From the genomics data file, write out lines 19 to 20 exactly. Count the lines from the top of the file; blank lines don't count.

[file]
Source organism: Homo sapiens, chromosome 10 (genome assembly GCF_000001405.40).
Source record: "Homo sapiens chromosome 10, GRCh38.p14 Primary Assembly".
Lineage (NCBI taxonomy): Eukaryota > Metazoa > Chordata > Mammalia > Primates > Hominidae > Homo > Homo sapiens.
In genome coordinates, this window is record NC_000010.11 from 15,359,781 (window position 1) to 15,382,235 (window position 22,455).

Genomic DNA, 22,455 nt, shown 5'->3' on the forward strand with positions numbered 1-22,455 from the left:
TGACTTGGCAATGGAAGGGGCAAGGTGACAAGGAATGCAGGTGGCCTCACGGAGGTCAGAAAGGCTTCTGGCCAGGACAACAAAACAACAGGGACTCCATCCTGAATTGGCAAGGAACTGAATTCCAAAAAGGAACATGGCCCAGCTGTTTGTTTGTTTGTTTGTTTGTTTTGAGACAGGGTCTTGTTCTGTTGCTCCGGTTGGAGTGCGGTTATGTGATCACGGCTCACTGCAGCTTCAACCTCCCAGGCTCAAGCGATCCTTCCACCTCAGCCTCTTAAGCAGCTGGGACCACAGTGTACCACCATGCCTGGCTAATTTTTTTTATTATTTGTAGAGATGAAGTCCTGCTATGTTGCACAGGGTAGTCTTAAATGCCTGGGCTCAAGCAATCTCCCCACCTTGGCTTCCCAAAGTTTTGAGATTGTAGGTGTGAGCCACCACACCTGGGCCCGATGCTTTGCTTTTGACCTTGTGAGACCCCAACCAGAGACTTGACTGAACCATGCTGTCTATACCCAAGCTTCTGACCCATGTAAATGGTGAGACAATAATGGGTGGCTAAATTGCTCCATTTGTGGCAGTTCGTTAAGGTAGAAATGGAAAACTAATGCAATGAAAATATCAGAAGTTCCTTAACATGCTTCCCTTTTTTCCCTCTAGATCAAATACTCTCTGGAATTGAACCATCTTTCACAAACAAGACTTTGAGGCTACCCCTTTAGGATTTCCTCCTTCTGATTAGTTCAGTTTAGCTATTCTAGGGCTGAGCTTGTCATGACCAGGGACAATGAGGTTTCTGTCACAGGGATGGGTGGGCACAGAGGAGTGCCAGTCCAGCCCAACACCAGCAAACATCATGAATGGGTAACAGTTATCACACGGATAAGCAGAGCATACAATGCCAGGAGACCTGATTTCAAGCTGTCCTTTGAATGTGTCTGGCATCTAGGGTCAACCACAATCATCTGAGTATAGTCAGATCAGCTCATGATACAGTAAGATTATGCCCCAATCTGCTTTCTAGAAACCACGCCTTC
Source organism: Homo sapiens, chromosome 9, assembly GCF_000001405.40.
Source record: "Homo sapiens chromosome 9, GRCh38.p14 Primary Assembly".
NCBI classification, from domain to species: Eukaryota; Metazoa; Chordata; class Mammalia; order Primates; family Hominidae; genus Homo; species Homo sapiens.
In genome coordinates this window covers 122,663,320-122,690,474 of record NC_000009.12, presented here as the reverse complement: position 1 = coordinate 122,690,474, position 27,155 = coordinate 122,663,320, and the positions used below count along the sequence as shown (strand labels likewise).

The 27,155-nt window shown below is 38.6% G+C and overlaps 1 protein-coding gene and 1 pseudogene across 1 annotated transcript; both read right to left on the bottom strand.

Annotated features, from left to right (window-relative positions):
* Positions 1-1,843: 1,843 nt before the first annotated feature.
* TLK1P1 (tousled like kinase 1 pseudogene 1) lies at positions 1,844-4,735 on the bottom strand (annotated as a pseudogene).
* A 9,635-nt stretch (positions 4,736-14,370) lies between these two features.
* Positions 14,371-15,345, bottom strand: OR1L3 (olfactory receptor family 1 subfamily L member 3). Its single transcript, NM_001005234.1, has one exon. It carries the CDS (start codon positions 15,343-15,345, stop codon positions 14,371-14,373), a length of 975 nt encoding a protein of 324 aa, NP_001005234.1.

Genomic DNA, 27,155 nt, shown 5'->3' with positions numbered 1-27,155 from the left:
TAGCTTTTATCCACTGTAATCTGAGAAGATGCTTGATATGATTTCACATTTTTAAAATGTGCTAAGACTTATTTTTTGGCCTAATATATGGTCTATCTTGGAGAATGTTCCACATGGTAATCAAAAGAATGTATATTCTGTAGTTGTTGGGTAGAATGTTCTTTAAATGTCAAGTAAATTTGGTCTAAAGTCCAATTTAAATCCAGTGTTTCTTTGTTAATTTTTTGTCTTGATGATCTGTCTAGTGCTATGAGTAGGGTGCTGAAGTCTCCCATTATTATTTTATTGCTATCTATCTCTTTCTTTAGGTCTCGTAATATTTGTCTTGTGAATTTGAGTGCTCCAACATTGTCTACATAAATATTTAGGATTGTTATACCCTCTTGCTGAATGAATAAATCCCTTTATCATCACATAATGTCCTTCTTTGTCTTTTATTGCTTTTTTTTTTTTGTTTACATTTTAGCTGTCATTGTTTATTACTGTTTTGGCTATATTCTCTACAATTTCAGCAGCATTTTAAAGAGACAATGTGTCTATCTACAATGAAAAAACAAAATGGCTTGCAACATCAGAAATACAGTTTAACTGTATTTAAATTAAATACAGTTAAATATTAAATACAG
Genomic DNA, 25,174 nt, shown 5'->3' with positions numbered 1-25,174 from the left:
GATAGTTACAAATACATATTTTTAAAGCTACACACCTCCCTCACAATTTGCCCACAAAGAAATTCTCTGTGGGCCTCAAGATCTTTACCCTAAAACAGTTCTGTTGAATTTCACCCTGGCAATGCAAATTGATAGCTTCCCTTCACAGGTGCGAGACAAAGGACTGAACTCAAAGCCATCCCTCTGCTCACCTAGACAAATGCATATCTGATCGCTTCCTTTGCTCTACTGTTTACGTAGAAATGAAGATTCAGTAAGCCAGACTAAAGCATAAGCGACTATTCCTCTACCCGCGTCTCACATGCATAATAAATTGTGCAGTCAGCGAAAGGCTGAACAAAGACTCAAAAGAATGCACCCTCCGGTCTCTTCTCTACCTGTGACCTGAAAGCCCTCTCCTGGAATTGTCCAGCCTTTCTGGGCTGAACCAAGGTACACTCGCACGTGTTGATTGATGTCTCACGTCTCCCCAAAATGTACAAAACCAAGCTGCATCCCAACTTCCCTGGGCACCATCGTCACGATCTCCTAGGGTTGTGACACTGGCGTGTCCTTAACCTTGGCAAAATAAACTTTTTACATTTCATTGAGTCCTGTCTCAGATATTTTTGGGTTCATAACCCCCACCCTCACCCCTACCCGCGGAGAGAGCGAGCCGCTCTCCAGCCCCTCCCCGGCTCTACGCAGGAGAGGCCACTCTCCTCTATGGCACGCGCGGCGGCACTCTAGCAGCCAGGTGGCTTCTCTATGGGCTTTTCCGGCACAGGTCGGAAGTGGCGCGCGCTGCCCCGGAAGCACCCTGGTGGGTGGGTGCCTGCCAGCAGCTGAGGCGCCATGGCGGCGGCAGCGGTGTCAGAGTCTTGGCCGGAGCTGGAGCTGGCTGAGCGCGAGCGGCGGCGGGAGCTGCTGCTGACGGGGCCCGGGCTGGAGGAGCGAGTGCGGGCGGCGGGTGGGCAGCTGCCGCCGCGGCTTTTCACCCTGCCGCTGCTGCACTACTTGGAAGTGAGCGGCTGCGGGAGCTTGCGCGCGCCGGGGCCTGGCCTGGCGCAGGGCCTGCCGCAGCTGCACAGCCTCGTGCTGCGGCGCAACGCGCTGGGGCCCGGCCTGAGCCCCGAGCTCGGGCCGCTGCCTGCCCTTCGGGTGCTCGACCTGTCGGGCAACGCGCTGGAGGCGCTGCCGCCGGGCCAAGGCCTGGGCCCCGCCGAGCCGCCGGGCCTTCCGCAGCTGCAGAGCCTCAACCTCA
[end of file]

Genomic DNA, 25,174 nt, shown 5'->3' with positions numbered 1-25,174 from the left:
GATAGTTACAAATACATATTTTTAAAGCTACACACCTCCCTCACAATTTGCCCACAAAGAAATTCTCTGTGGGCCTCAAGATCTTTACCCTAAAACAGTTCTGTTGAATTTCACCCTGGCAATGCAAATTGATAGCTTCCCTTCACAGGTGCGAGACAAAGGACTGAACTCAAAGCCATCCCTCTGCTCACCTAGACAAATGCATATCTGATCGCTTCCTTTGCTCTACTGTTTACGTAGAAATGAAGATTCAGTAAGCCAGACTAAAGCATAAGCGACTATTCCTCTACCCGCGTCTCACATGCATAATAAATTGTGCAGTCAGCGAAAGGCTGAACAAAGACTCAAAAGAATGCACCCTCCGGTCTCTTCTCTACCTGTGACCTGAAAGCCCTCTCCTGGAATTGTCCAGCCTTTCTGGGCTGAACCAAGGTACACTCGCACGTGTTGATTGATGTCTCACGTCTCCCCAAAATGTACAAAACCAAGCTGCATCCCAACTTCCCTGGGCACCATCGTCACGATCTCCTAGGGTTGTGACACTGGCGTGTCCTTAACCTTGGCAAAATAAACTTTTTACATTTCATTGAGTCCTGTCTCAGATATTTTTGGGTTCATAACCCCCACCCTCACCCCTACCCGCGGAGAGAGCGAGCCGCTCTCCAGCCCCTCCCCGGCTCTACGCAGGAGAGGCCACTCTCCTCTATGGCACGCGCGGCGGCACTCTAGCAGCCAGGTGGCTTCTCTATGGGCTTTTCCGGCACAGGTCGGAAGTGGCGCGCGCTGCCCCGGAAGCACCCTGGTGGGTGGGTGCCTGCCAGCAGCTGAGGCGCCATGGCGGCGGCAGCGGTGTCAGAGTCTTGGCCGGAGCTGGAGCTGGCTGAGCGCGAGCGGCGGCGGGAGCTGCTGCTGACGGGGCCCGGGCTGGAGGAGCGAGTGCGGGCGGCGGGTGGGCAGCTGCCGCCGCGGCTTTTCACCCTGCCGCTGCTGCACTACTTGGAAGTGAGCGGCTGCGGGAGCTTGCGCGCGCCGGGGCCTGGCCTGGCGCAGGGCCTGCCGCAGCTGCACAGCCTCGTGCTGCGGCGCAACGCGCTGGGGCCCGGCCTGAGCCCCGAGCTCGGGCCGCTGCCTGCCCTTCGGGTGCTCGACCTGTCGGGCAACGCGCTGGAGGCGCTGCCGCCGGGCCAAGGCCTGGGCCCCGCCGAGCCGCCGGGCCTTCCGCAGCTGCAGAGCCTCAACCTCA